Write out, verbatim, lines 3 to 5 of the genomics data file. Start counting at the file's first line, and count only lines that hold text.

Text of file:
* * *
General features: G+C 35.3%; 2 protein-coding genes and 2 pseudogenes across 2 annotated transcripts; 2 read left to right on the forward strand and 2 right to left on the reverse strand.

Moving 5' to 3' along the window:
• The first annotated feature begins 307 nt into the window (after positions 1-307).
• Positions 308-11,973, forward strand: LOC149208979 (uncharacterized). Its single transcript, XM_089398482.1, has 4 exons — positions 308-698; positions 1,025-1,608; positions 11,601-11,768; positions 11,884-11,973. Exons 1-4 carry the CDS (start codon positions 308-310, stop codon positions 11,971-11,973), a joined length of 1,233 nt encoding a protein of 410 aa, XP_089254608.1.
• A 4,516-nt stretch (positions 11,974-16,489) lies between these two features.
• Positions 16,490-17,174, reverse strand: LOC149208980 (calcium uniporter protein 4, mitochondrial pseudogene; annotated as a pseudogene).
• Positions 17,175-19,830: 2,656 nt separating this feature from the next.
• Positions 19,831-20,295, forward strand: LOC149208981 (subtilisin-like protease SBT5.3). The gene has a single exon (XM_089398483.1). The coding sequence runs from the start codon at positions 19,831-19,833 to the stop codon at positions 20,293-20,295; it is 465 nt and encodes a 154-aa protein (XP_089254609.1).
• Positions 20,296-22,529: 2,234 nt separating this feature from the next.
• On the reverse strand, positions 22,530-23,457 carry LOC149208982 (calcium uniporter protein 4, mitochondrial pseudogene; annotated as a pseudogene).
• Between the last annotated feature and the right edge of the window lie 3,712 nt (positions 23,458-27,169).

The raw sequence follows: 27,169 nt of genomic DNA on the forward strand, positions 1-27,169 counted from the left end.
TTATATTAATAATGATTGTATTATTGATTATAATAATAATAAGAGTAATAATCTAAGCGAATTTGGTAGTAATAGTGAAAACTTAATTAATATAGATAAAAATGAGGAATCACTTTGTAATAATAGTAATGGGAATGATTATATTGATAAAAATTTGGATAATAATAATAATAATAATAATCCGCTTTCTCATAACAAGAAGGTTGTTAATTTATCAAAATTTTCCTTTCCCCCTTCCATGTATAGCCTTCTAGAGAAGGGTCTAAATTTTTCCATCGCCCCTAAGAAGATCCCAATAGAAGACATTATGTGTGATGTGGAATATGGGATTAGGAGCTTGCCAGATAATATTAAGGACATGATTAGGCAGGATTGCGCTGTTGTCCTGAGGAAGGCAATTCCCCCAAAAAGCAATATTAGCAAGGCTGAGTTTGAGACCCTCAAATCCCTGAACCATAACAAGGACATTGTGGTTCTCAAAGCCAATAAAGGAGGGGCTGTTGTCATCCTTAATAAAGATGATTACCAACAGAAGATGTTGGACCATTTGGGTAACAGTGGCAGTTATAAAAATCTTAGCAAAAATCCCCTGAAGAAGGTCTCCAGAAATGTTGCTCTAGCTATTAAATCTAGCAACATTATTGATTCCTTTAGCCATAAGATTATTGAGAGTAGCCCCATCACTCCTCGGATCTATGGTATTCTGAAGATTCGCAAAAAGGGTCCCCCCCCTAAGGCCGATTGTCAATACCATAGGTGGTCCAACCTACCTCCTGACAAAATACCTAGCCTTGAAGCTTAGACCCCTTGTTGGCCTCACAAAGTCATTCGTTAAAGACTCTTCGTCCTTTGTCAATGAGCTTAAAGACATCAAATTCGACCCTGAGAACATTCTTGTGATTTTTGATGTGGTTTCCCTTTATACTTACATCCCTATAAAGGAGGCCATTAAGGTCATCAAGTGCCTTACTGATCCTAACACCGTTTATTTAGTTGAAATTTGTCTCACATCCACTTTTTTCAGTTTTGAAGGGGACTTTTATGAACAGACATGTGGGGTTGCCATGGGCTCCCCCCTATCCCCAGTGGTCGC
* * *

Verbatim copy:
• The first annotated feature begins 307 nt into the window (after positions 1-307).
• Positions 308-11,973, forward strand: LOC149208979 (uncharacterized). Its single transcript, XM_089398482.1, has 4 exons — positions 308-698; positions 1,025-1,608; positions 11,601-11,768; positions 11,884-11,973. Exons 1-4 carry the CDS (start codon positions 308-310, stop codon positions 11,971-11,973), a joined length of 1,233 nt encoding a protein of 410 aa, XP_089254608.1.
• A 4,516-nt stretch (positions 11,974-16,489) lies between these two features.